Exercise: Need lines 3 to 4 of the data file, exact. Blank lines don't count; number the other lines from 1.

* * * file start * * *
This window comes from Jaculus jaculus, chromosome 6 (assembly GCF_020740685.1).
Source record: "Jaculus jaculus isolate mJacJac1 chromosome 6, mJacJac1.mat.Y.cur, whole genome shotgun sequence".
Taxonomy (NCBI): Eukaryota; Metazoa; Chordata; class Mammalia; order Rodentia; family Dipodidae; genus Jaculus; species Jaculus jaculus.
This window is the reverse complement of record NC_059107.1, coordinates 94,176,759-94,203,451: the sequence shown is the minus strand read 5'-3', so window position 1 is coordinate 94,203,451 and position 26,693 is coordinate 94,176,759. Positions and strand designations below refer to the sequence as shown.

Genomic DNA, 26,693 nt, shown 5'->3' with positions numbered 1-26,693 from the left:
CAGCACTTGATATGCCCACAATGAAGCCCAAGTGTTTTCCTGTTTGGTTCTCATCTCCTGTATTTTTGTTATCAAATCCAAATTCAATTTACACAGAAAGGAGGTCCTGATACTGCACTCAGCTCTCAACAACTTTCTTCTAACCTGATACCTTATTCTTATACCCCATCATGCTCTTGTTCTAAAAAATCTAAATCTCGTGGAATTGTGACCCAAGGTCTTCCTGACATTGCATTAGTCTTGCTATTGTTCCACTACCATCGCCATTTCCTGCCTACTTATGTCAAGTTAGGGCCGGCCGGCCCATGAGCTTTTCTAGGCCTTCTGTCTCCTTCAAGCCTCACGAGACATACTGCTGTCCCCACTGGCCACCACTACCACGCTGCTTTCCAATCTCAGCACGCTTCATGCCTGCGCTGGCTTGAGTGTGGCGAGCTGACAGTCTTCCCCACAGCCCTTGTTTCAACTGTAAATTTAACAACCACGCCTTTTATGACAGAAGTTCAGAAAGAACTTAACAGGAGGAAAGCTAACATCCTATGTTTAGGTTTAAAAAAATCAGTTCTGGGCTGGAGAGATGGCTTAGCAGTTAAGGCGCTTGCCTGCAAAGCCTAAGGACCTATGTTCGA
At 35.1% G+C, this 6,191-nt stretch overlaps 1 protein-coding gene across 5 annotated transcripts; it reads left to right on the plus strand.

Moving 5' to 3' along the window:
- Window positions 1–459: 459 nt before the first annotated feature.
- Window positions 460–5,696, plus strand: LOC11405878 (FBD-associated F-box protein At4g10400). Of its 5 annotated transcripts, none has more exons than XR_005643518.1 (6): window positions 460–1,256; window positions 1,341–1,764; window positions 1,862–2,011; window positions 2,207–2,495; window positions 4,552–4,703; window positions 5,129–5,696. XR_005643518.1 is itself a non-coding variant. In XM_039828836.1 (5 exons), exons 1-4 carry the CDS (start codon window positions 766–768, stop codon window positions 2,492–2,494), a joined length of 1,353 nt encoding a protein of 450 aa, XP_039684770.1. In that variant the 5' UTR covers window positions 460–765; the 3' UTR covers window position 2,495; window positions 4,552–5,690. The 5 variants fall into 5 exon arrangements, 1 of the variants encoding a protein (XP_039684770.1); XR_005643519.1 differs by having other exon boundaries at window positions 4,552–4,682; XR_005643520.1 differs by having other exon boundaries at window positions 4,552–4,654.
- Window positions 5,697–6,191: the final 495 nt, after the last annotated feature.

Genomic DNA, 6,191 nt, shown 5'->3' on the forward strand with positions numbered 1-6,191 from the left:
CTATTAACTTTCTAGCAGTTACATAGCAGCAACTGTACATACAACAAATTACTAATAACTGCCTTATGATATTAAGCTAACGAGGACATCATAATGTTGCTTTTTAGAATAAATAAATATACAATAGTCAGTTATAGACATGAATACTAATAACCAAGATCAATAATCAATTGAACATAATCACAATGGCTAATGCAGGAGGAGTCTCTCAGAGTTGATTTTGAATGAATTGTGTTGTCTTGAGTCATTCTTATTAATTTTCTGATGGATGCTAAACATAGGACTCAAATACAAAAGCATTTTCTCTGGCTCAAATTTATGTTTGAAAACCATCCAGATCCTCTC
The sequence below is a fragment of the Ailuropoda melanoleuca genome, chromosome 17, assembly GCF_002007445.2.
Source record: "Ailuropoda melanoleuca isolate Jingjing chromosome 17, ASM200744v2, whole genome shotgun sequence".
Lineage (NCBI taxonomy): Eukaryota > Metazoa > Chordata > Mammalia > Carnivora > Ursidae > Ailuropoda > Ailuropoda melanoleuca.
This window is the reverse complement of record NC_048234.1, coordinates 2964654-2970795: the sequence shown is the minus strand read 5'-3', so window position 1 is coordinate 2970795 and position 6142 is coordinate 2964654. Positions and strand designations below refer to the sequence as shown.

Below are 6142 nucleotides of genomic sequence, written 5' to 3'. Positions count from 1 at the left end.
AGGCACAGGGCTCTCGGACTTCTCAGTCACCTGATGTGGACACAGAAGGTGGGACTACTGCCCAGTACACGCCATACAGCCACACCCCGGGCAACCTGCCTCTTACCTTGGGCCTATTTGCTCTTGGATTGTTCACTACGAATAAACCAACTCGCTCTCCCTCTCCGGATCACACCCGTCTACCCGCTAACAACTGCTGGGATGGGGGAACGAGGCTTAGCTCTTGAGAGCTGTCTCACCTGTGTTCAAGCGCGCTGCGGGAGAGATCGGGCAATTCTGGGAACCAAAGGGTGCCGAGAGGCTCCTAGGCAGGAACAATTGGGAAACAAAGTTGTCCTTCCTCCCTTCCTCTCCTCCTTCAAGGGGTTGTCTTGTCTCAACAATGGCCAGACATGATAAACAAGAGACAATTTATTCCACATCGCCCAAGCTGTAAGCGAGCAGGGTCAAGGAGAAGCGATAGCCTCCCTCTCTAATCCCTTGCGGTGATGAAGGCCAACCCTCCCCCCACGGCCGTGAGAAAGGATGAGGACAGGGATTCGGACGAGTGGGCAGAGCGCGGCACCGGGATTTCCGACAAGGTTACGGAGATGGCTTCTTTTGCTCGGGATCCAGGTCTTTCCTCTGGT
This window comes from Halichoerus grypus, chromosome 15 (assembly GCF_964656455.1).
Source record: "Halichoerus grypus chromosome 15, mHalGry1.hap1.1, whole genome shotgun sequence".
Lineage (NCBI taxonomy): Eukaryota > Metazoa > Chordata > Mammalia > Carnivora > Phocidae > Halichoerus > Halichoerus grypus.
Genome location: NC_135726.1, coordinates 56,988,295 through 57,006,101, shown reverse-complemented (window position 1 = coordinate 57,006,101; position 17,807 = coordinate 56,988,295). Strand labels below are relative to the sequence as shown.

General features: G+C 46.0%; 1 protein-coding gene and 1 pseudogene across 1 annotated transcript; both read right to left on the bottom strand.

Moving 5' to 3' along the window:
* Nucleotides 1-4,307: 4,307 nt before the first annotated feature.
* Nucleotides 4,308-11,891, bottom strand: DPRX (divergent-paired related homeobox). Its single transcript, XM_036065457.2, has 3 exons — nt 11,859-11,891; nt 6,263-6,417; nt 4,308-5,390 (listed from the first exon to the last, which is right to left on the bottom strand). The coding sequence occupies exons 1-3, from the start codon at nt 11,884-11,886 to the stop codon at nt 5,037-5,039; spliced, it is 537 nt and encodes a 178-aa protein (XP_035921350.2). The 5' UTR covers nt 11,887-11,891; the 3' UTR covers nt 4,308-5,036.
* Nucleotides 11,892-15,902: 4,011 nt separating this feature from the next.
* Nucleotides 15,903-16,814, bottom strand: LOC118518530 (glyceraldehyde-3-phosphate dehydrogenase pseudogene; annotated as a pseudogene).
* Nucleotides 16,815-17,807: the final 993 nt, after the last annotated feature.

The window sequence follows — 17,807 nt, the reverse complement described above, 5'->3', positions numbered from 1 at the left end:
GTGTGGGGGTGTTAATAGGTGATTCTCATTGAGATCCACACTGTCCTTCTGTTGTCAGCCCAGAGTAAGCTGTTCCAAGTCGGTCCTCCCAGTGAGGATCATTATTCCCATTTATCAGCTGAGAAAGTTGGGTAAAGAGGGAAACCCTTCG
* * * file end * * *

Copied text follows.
Taxonomy (NCBI): Eukaryota; Metazoa; Chordata; class Mammalia; order Rodentia; family Dipodidae; genus Jaculus; species Jaculus jaculus.
This window is the reverse complement of record NC_059107.1, coordinates 94,176,759-94,203,451: the sequence shown is the minus strand read 5'-3', so window position 1 is coordinate 94,203,451 and position 26,693 is coordinate 94,176,759. Positions and strand designations below refer to the sequence as shown.